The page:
When the Baltimore facility closed in 2005, Sofia faced his first relocation. It wasn’t so bad, just an hour up the highway in Wilmington, Delaware.
Still, he said the commute contributed to the first divorce from his wife. But they soon reconciled and remarried within a year. Then, in 2009, Sofia had to move to Kansas City, Kansas, a position that required him to fly back and forth from Baltimore until 2013.
“It did cause a hardship because I was married, but my wife and kids did not come with me, they were still in Maryland," Sofia said.
He moved four states closer to Ohio’s Lordstown plant and drove the nearly six hours back to Baltimore each week with other workers from the area. Still, the distance led to a second divorce in 2014.
Two years later in February 2016, Sofia returned to Maryland for a job at the White Marsh factory.
GM opened the White Marsh plant in December 2000. It made light truck transmissions and electric motors until GM announced in November it was shutting the plant down. The move was a small part of a massive restructuring of the 111-year-old company that included shutting production at five North American plants and laying off up to 14,000 factory and white-collar workers.
But the automaker quickly pledged that every blue-collar U.S. worker would have a job waiting if they were willing to move.
Meanwhile, ongoing negotiations with the UAW have continued to give members hope that the White Marsh facility could be reopened. The company calls the factory “unallocated," not closed. That means “there is no production activity currently going on at the facility,” said GM spokesman David Barnas.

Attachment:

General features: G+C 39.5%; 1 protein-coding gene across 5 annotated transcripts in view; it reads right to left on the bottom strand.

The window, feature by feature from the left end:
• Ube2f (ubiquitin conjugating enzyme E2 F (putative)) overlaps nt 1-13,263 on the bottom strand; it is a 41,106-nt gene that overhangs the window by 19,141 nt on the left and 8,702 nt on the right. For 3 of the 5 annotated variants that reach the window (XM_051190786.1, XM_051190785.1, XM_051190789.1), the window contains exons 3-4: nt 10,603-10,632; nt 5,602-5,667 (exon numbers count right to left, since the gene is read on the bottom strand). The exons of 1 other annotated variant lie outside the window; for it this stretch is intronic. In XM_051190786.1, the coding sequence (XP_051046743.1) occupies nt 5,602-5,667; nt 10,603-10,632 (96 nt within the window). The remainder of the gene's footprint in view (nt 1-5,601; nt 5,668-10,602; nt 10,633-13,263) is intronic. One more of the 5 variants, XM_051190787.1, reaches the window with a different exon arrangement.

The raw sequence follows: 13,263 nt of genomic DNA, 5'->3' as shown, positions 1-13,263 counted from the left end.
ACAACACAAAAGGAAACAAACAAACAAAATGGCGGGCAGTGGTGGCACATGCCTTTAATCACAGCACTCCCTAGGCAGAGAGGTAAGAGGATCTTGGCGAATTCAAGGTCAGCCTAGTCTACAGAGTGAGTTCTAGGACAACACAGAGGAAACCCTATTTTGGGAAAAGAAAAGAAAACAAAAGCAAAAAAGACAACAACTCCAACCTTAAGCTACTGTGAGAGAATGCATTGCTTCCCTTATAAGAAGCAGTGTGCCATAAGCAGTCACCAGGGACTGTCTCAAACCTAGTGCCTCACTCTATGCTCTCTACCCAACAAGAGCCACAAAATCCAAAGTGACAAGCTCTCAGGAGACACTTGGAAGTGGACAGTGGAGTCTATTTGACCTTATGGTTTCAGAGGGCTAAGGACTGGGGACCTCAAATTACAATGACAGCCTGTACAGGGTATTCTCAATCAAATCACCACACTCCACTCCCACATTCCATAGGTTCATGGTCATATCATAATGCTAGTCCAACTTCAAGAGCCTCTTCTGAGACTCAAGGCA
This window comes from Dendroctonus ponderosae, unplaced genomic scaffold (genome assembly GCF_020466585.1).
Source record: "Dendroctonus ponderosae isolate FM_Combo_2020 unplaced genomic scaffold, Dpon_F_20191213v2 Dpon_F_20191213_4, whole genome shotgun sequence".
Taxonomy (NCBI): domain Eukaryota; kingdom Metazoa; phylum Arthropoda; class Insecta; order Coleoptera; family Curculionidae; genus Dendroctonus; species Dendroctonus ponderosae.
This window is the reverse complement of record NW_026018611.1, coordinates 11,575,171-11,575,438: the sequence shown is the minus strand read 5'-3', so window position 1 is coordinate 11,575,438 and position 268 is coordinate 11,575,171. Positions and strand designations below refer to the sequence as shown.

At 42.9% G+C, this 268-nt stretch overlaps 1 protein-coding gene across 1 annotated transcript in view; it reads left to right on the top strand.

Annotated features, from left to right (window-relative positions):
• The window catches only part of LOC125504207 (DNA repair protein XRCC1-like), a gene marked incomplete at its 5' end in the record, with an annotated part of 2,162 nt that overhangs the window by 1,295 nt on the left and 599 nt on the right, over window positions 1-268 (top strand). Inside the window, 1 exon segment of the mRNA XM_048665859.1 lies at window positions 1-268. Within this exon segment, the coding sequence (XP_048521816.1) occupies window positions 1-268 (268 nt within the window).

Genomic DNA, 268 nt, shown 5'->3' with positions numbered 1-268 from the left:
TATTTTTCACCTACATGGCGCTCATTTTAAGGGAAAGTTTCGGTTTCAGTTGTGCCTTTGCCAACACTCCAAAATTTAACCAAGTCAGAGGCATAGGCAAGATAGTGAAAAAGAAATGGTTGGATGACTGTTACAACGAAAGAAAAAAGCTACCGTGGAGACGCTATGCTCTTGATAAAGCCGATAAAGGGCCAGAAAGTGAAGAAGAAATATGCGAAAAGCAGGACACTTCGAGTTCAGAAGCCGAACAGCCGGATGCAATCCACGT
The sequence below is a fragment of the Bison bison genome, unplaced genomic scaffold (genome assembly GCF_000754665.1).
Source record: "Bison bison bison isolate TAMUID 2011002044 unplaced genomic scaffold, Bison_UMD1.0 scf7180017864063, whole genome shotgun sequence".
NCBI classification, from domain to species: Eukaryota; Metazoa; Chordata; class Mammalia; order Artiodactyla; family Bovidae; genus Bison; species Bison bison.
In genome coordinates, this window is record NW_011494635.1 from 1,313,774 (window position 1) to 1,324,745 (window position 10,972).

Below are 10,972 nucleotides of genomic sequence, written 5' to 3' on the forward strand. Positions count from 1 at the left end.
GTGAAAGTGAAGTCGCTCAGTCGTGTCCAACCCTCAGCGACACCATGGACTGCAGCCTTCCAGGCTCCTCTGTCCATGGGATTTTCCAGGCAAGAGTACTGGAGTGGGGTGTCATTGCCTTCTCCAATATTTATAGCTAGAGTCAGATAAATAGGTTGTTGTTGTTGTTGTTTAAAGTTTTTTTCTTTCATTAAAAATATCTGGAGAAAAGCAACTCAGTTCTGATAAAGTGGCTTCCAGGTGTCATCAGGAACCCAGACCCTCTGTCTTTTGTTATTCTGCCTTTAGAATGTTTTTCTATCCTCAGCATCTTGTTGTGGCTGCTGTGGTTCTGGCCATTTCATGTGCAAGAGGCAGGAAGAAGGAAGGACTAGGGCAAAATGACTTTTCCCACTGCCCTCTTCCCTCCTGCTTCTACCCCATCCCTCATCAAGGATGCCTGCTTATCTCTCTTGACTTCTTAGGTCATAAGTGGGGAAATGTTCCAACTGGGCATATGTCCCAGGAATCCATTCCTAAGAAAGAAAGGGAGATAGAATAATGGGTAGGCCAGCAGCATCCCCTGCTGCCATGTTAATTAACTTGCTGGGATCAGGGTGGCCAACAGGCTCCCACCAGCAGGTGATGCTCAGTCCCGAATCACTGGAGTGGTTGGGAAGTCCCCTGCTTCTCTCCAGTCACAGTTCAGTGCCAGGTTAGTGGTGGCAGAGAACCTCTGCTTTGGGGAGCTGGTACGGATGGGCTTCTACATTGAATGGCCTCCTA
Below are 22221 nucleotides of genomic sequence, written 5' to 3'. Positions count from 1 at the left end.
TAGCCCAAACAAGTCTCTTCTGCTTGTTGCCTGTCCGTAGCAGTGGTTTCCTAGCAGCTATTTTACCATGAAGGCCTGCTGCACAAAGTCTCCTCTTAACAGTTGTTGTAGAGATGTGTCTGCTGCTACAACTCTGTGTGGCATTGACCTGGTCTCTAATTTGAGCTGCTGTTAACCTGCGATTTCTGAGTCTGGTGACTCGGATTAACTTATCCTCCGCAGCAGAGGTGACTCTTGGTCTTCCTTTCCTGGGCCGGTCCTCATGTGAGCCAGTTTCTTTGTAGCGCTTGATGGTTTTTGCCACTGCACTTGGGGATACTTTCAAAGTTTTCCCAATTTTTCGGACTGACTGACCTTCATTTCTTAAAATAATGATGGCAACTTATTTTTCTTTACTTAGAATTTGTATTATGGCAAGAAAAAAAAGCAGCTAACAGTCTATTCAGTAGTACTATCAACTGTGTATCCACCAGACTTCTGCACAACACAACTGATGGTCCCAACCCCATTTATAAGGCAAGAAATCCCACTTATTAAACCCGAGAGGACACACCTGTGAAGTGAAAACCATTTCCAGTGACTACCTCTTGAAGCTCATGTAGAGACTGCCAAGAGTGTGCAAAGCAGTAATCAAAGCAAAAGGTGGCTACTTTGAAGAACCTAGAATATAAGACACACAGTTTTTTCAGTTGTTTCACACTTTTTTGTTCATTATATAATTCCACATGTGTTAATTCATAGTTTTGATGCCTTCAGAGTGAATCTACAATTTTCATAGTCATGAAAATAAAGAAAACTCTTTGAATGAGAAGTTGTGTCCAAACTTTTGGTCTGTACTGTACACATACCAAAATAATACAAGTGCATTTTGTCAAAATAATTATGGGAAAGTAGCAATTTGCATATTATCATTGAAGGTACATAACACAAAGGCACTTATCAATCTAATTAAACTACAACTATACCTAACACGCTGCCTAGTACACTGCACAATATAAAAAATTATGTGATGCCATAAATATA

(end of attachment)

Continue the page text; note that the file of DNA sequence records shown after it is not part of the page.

That gives White a “glimmer of hope,” he said.
“GM hasn’t definitively said we’re shutting down,” said White, one of seven employees still maintaining the White Marsh plant.
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While White is grateful the company is offering new positions to workers, he said the process is not a “very compassionate way of going about it.”
“They give you a week to make up your mind and they give you a month to move,” he said. “That’s not a lot of time to find a place to live, get your kids enrolled in schools.”
White said he would not be able to give an exact number for how many workers have relocated until they report to their new positions by the end of this month.
Barnas also did not have any data.
“At this time, we don’t have any additional information to provide regarding how many have accepted the opportunities or not,” Barnas said. “All have been provided job opportunities and relocation assistance provided they can relocate.”
Baltimore County Executive Johnny Olszewski Jr. bemoaned the closure and the relocation thrust on workers. The Democrat’s administration has tried to help workers who decide to stay to learn new skills and connect with other local employers.
“It’s disappointing to see any job leave the area, especially when they’re good paying, family-sustaining union jobs,” Olszewski said. “After having a presence here for generations, GM’s shuttering of this plant is sad and unfortunate.”